When someone you love dies are they able to hear you when you believe you are speaking to them alone? Also, are there signs that they are with you and ways they may be trying to communicate with you, and what are they? Can a deceased loved one see what’s in your heart for them and can they help you and be your guardian angel? How can you know they are there? — Laura, South Carolina

Dear Laura,

Your questions speak to the heart of anyone whose loved one has died and who faces into the great unknowns of that experience. Your longing, your sadness, and your ongoing desire for connection pour through your words. My impression is that you have someone in mind and that you miss him or her terribly. Whether you miss someone now or anticipate future losses, though, grief is great in this world of losses.

Likewise, consolation can and does come strongly to people, as the hope behind your questions suggests. Do we control how and when it comes? No, but we can set up conditions that allow reassurances to find us. These conditions are vitally important, because they affect our ability to receive the gifts that life is bringing us. Let me lay them out one at a time:

* Each of us needs to trust that our own unique way through our uncertainties – no matter what their nature – holds far more power than swallowing whole what anyone else tells us. People along the way can guide us, but at best that guidance takes the form of reflecting back to us things we already know. When you hear wise words from someone you trust and you have an “aha” moment of recognition, you acknowledge that their words are true for you. But the center of gravity needs to remain within your own heart and mind, even around the people you trust the most. We’re all human; we’re all finding our way; we can all help each other; and we unfortunately let each other down from time to time, being human. Each of us needs to take careful responsibility for his or her path, in the good company of others. You can think of this as a dance in which each dancer must know her own part thoroughly and understand how it relates to the rest of the troupe. If each dancer takes on this sense of accountability, then all can work together to insure the beauty and harmony of the dance.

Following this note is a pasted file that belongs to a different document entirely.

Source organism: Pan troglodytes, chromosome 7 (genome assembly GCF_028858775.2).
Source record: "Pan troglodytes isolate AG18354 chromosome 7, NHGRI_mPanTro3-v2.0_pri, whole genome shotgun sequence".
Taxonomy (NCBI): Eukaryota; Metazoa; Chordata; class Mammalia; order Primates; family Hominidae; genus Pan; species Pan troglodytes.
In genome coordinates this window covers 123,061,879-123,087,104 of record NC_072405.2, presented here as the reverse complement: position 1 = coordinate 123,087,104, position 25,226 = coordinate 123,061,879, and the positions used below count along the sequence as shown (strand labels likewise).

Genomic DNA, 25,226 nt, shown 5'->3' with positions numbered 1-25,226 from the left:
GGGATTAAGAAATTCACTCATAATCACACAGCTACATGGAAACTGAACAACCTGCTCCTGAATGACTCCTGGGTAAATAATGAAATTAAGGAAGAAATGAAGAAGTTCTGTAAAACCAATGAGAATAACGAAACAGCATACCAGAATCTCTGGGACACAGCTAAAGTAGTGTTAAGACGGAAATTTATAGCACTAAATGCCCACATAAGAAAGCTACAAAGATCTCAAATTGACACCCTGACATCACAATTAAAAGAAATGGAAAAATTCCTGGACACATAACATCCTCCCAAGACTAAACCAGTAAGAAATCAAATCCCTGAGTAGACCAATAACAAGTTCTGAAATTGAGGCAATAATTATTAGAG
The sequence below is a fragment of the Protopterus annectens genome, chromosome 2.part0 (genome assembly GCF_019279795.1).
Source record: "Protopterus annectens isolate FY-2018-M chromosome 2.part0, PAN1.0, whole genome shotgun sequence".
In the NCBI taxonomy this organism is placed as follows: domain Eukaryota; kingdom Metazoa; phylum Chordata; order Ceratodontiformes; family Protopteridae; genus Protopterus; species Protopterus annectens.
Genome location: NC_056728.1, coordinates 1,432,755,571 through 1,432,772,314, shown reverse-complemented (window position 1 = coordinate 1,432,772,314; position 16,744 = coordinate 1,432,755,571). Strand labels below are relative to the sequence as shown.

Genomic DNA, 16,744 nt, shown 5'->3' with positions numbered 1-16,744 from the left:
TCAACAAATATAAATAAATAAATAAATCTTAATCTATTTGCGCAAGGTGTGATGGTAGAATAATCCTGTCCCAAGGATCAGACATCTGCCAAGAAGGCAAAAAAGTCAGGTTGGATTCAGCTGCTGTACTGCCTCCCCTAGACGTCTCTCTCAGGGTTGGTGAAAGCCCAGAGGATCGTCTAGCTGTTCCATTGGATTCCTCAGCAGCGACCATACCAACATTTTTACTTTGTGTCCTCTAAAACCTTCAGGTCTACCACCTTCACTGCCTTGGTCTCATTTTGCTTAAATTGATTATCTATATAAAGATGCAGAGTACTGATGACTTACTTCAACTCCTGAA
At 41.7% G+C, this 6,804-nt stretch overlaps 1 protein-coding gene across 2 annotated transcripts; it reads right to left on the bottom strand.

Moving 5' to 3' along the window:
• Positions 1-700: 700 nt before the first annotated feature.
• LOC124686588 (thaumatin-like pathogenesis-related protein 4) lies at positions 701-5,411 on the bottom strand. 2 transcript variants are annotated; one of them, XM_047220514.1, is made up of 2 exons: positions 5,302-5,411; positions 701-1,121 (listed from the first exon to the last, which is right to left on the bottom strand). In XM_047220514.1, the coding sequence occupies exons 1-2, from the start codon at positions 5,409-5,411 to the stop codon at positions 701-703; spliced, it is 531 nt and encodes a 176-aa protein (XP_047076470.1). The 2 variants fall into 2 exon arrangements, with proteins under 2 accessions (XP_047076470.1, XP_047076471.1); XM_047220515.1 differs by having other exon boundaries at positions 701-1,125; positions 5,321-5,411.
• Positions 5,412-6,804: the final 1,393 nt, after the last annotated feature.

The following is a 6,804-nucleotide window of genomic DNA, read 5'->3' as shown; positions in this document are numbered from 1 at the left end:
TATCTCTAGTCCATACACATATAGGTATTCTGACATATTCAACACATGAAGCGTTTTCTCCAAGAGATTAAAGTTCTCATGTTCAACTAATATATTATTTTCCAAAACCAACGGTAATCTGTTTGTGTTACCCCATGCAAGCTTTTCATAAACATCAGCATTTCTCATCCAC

* To know what your ongoing connection is with a loved one requires a clear heart. And a clear heart comes at the high price of grieving fully. Don’t be afraid to mourn. Without experiencing someone’s absence, it’s hard to fully appreciate his or her presence. This is true even with the living: You fall unbearably in love, and when your loved one is away you feel wrenched to the core. That wrenching can tear you to pieces, or it can tear away the veils that blind you to realms of being that go beyond the tangible, visible, and audible ones. Or, often, both happen: You get torn apart and that’s exactly what opens you to something more in life that you had been missing.

* The nature of the “something more” is one of those mysteries you can only find for yourself. When psychologist Abraham Maslow studied the qualities that made people psychologically healthy, he found that people of sound mind and heart recognized and valued what he called “peak experiences,” moments of feeling tuned into the wonder of the universe. Such a moment could literally be a mountaintop experience, when you drink in a vast view of the world; or it could be a moment of making love; or it could even be a surprise that flashes through your mundane moments, like William Butler Yeats’ experience of sitting in a normal café and suddenly feeling his body “blaze” with the awareness that he was blessed and could bless. You might want to think about when you’ve experienced this sense of something that draws you beyond your immediate situation and into an expansive feeling of awe and belonging.